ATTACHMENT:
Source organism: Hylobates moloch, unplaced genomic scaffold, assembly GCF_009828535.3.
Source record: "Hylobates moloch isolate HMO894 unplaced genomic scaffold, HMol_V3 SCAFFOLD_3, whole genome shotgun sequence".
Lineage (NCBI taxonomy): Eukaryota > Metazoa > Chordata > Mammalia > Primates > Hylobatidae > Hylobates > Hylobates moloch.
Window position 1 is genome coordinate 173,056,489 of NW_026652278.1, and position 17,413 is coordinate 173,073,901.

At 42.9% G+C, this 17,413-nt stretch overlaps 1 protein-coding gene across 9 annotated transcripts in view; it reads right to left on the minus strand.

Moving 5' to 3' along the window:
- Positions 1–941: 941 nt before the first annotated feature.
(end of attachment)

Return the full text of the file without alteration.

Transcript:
Source organism: Hylobates moloch, unplaced genomic scaffold, assembly GCF_009828535.3.
Source record: "Hylobates moloch isolate HMO894 unplaced genomic scaffold, HMol_V3 SCAFFOLD_3, whole genome shotgun sequence".
Lineage (NCBI taxonomy): Eukaryota > Metazoa > Chordata > Mammalia > Primates > Hylobatidae > Hylobates > Hylobates moloch.
Window position 1 is genome coordinate 173,056,489 of NW_026652278.1, and position 17,413 is coordinate 173,073,901.

At 42.9% G+C, this 17,413-nt stretch overlaps 1 protein-coding gene across 9 annotated transcripts in view; it reads right to left on the minus strand.

Moving 5' to 3' along the window:
- Positions 1–941: 941 nt before the first annotated feature.